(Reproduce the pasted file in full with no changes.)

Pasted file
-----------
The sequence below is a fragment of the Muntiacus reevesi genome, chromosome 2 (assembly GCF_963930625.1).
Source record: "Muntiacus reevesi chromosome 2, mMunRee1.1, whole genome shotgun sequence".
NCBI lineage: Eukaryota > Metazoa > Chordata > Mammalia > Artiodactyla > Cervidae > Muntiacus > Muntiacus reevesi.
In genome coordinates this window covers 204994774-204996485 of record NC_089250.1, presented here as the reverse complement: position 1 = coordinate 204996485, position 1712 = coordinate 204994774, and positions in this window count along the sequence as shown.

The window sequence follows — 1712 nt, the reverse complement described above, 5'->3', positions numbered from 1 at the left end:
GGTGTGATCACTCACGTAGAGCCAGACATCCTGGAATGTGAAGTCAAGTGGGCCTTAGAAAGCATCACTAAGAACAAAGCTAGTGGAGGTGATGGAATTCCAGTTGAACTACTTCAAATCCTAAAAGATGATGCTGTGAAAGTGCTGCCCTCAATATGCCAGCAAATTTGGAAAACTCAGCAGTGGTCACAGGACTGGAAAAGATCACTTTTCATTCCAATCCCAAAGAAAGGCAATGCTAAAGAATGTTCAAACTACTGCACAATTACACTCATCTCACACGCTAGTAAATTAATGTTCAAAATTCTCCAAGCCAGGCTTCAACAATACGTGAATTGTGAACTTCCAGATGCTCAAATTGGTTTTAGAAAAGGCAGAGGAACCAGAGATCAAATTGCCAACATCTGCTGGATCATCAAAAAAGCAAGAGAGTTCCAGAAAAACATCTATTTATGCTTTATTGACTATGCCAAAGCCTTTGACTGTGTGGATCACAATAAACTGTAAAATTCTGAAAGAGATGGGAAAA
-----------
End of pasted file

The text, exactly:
The sequence below is a fragment of the Muntiacus reevesi genome, chromosome 2 (assembly GCF_963930625.1).
Source record: "Muntiacus reevesi chromosome 2, mMunRee1.1, whole genome shotgun sequence".
NCBI lineage: Eukaryota > Metazoa > Chordata > Mammalia > Artiodactyla > Cervidae > Muntiacus > Muntiacus reevesi.
In genome coordinates this window covers 204994774-204996485 of record NC_089250.1, presented here as the reverse complement: position 1 = coordinate 204996485, position 1712 = coordinate 204994774, and positions in this window count along the sequence as shown.

The window sequence follows — 1712 nt, the reverse complement described above, 5'->3', positions numbered from 1 at the left end:
GGTGTGATCACTCACGTAGAGCCAGACATCCTGGAATGTGAAGTCAAGTGGGCCTTAGAAAGCATCACTAAGAACAAAGCTAGTGGAGGTGATGGAATTCCAGTTGAACTACTTCAAATCCTAAAAGATGATGCTGTGAAAGTGCTGCCCTCAATATGCCAGCAAATTTGGAAAACTCAGCAGTGGTCACAGGACTGGAAAAGATCACTTTTCATTCCAATCCCAAAGAAAGGCAATGCTAAAGAATGTTCAAACTACTGCACAATTACACTCATCTCACACGCTAGTAAATTAATGTTCAAAATTCTCCAAGCCAGGCTTCAACAATACGTGAATTGTGAACTTCCAGATGCTCAAATTGGTTTTAGAAAAGGCAGAGGAACCAGAGATCAAATTGCCAACATCTGCTGGATCATCAAAAAAGCAAGAGAGTTCCAGAAAAACATCTATTTATGCTTTATTGACTATGCCAAAGCCTTTGACTGTGTGGATCACAATAAACTGTAAAATTCTGAAAGAGATGGGAAAA